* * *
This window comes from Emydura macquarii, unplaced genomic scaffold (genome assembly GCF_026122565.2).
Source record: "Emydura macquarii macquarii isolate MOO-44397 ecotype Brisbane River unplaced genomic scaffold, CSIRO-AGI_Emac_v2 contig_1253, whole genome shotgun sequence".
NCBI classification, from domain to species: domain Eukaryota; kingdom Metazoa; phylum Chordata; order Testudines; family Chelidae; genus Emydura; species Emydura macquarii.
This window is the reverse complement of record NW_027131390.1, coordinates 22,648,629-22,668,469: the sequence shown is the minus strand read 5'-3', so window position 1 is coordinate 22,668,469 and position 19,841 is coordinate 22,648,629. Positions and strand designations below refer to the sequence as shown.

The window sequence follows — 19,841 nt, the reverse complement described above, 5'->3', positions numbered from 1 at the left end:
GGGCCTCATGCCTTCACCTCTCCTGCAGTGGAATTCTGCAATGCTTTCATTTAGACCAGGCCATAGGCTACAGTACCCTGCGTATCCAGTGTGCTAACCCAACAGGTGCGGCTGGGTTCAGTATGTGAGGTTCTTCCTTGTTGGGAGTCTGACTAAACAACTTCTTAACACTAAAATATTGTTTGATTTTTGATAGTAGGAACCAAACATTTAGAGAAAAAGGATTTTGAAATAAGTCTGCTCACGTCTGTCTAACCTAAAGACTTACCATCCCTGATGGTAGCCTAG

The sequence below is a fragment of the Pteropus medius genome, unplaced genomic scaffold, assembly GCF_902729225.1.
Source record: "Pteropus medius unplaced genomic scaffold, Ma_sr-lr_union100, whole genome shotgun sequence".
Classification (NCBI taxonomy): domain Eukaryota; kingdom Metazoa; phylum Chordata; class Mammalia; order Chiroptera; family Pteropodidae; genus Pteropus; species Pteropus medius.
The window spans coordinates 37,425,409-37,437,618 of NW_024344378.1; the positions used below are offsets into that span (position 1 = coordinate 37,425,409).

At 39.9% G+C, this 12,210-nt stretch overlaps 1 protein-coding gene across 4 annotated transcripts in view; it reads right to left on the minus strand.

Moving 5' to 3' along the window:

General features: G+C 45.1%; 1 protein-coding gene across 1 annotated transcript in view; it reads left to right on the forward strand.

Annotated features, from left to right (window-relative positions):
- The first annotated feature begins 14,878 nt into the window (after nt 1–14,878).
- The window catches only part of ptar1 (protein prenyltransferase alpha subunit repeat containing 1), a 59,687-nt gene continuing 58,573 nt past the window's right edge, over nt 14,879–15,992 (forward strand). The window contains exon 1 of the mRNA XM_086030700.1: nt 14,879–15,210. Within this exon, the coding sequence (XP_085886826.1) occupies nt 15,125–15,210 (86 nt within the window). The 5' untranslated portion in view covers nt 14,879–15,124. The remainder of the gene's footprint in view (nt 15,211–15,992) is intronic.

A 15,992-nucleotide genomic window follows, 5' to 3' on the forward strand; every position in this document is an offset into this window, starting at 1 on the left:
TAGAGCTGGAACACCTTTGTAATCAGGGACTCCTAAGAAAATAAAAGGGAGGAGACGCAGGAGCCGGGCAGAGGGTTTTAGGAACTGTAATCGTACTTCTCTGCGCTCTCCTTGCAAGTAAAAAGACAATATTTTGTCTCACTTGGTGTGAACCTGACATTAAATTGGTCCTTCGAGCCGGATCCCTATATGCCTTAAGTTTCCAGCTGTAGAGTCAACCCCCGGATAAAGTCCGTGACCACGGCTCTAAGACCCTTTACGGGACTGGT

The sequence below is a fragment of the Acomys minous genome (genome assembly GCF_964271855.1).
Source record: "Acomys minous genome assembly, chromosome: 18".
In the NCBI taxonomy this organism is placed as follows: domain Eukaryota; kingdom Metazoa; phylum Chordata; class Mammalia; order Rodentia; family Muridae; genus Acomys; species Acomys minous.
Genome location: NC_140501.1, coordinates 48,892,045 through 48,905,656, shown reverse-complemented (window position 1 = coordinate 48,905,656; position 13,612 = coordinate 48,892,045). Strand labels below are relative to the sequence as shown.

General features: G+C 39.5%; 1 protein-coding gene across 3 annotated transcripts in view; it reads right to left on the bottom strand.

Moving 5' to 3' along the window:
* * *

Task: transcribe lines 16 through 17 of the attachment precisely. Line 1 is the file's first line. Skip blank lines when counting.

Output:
- The window catches only part of ptar1 (protein prenyltransferase alpha subunit repeat containing 1), a 59,687-nt gene continuing 58,573 nt past the window's right edge, over nt 14,879–15,992 (forward strand). The window contains exon 1 of the mRNA XM_086030700.1: nt 14,879–15,210. Within this exon, the coding sequence (XP_085886826.1) occupies nt 15,125–15,210 (86 nt within the window). The 5' untranslated portion in view covers nt 14,879–15,124. The remainder of the gene's footprint in view (nt 15,211–15,992) is intronic.

A 15,992-nucleotide genomic window follows, 5' to 3' on the forward strand; every position in this document is an offset into this window, starting at 1 on the left: